This manipulation tactic works unless the child sees it for what it is – a game where they are the pawn. The toxic parent doesn’t really care about the child, he only cares about not paying child support to the other parent and winning the battle. He would rather see the mother alone without her children. An abuser’s need for power and control turns to retaliation once he no longer can control the victim. Taking the children away from the mother is the ultimate retaliation.
All parental relationships should be decided by the child without any influence from the other parent. That is not the case when there is parental alienation or domestic violence by proxy.
Children are taught to disrespect loving parents.
In a normal, healthy marriage each parent teaches the child to respect the other parent (as an authority AND as a human being). When doing this each parent realizes that the child has a higher chance of growing up to respect authority – ie. the laws, the government, and their bosses at a job. When one or both parents are teaching the child to disrespect the other parent, the child can easily be confused about who they’re supposed to listen to and who they can ignore. The child is being taught to disrespect all authority, even if the plan is just to hurt the other parent.
Fear of rejection from the toxic parent.
When money is involved, in toxic relationships, the person with the purse strings holds the control. When there are threats (even unspoken) to take this away for not giving the toxic parent what he wants, this parent wants the child to fear rejection. The parent hangs up on the child, screams at or calls them or the other parent vulgar names, the child internalizes that this parent is not someone to mess with. This parent will withhold love or money so the child learns to always please this parent first.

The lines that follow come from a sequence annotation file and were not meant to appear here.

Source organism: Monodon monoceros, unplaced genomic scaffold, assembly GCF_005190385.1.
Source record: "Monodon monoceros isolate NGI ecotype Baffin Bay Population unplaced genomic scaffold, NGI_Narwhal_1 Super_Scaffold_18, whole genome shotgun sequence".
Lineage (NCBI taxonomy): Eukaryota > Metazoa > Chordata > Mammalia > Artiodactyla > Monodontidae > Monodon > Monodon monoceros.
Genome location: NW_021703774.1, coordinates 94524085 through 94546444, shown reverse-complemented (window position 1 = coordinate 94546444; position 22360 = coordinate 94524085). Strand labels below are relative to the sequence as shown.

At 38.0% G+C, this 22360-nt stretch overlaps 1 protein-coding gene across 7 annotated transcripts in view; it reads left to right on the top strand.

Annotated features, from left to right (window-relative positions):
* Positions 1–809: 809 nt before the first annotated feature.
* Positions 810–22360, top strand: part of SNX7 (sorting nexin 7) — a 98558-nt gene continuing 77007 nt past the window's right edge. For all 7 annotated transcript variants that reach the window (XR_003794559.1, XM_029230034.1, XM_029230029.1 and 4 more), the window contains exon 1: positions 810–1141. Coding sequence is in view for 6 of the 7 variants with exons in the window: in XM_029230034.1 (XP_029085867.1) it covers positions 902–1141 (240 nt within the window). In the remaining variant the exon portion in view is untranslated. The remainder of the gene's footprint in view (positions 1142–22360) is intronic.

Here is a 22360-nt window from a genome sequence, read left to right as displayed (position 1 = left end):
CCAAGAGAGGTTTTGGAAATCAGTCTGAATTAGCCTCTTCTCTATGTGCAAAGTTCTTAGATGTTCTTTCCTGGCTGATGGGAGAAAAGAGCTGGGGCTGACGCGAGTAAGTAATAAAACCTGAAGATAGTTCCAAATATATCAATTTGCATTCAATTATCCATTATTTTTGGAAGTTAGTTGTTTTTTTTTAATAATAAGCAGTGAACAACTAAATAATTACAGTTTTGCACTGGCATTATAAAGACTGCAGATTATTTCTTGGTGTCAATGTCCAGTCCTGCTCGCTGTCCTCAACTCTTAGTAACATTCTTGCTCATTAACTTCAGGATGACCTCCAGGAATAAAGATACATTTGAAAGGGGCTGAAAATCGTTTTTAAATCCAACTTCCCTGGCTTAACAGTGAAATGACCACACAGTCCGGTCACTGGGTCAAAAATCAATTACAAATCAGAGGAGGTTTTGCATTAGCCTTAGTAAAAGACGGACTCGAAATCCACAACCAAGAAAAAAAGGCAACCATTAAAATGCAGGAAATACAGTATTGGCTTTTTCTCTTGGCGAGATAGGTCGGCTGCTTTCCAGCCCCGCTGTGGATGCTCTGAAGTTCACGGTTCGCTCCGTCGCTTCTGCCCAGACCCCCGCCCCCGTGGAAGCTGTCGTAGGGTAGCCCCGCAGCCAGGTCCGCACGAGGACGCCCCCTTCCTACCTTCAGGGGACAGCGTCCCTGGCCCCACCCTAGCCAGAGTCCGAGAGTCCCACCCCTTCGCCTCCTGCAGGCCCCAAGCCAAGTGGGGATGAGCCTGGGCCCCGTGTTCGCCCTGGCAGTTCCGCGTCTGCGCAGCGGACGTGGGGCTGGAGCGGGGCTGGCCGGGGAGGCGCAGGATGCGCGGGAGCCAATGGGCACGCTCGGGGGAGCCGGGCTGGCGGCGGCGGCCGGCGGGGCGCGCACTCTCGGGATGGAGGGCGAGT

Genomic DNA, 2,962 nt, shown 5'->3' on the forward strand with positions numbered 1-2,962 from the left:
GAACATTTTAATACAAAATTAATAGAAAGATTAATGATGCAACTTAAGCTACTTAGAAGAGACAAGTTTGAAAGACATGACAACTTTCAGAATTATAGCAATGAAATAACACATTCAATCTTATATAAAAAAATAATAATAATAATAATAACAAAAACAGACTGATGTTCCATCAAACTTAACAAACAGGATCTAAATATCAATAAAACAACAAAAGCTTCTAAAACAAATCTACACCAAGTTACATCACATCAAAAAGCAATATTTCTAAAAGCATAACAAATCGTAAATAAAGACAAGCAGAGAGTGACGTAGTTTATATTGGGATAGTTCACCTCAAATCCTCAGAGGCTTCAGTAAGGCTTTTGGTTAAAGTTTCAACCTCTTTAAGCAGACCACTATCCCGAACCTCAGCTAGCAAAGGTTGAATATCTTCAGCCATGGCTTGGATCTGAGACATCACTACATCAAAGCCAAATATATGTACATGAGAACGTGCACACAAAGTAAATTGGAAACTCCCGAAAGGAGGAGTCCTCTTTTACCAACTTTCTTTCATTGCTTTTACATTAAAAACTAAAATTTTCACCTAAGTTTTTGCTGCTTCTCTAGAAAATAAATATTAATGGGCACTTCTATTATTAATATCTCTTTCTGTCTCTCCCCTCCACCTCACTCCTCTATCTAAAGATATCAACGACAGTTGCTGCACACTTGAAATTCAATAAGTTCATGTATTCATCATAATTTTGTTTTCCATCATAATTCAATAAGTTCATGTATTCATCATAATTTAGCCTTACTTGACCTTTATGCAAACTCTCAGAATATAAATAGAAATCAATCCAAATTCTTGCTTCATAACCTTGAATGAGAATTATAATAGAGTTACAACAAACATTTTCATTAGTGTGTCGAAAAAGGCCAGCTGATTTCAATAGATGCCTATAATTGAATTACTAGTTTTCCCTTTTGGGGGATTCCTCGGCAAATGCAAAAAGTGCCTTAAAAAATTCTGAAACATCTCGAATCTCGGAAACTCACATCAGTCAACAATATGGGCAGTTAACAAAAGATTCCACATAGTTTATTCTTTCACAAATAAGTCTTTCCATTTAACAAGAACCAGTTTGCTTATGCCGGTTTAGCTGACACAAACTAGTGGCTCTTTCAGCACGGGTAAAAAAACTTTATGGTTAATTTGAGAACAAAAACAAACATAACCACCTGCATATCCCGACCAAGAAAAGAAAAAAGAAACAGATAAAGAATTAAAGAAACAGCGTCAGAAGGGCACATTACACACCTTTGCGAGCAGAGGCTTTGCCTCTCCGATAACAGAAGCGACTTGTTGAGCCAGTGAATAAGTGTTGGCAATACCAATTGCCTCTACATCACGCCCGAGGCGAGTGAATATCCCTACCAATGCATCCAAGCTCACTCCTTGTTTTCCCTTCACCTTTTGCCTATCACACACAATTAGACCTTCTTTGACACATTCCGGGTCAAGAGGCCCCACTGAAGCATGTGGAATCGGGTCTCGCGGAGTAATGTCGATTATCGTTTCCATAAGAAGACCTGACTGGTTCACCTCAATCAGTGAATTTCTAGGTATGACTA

On the other hand, the healthier parent is easy to reject. Why? Because the child has learned that this parent will always love me and accept me when I need her. I can keep the healthy parent on the backburner while pleasing the toxic parent. Win-win for the child. Not so much for the loving mother who’s been rejected.
After my divorce, I feel like my children find reasons to be annoyed by me. I know they don’t respect me as a human being. I can’t do or say anything right without being criticized or analyzed for trying too hard or causing a problem when that is never what I intend to do. And because I’m not perfect, they find exactly what they’re looking for… my imperfections that are hard to accept – the definition of parental alienation above.
I also feel that my ex-husband wants the children to be proud of his affairs or other destructive or sinful behavior. He wants to be the fun parent which seems like the better parent to a child who doesn’t realize his or her love is being purchased.
My children can treat others with kindness to get what they want or need but for some reason have learned to treat me however they want yet are still entitled get anything they want from me. Maybe this is my fault for being such a caregiving parent or maybe it was because of the toxic poison they were being fed. Whatever the reason, I’m the estranged parent with no explanation to the real reasons why. I was never even given a chance. I feel as though I’ve been erased. And I know I’m not alone in this struggle!
Do you have a story to share? Feel free to do so in the comments below (real name not required). Someone will thank you for sharing, including me!
May God bless your healing journey,
- When You’re Missing Your Children After Divorce
- “Parallel Parenting” When Co-Parenting Doesn’t Work With a Narcissist
- Narcissists Turn Everyone Against You (Even Your Own Family)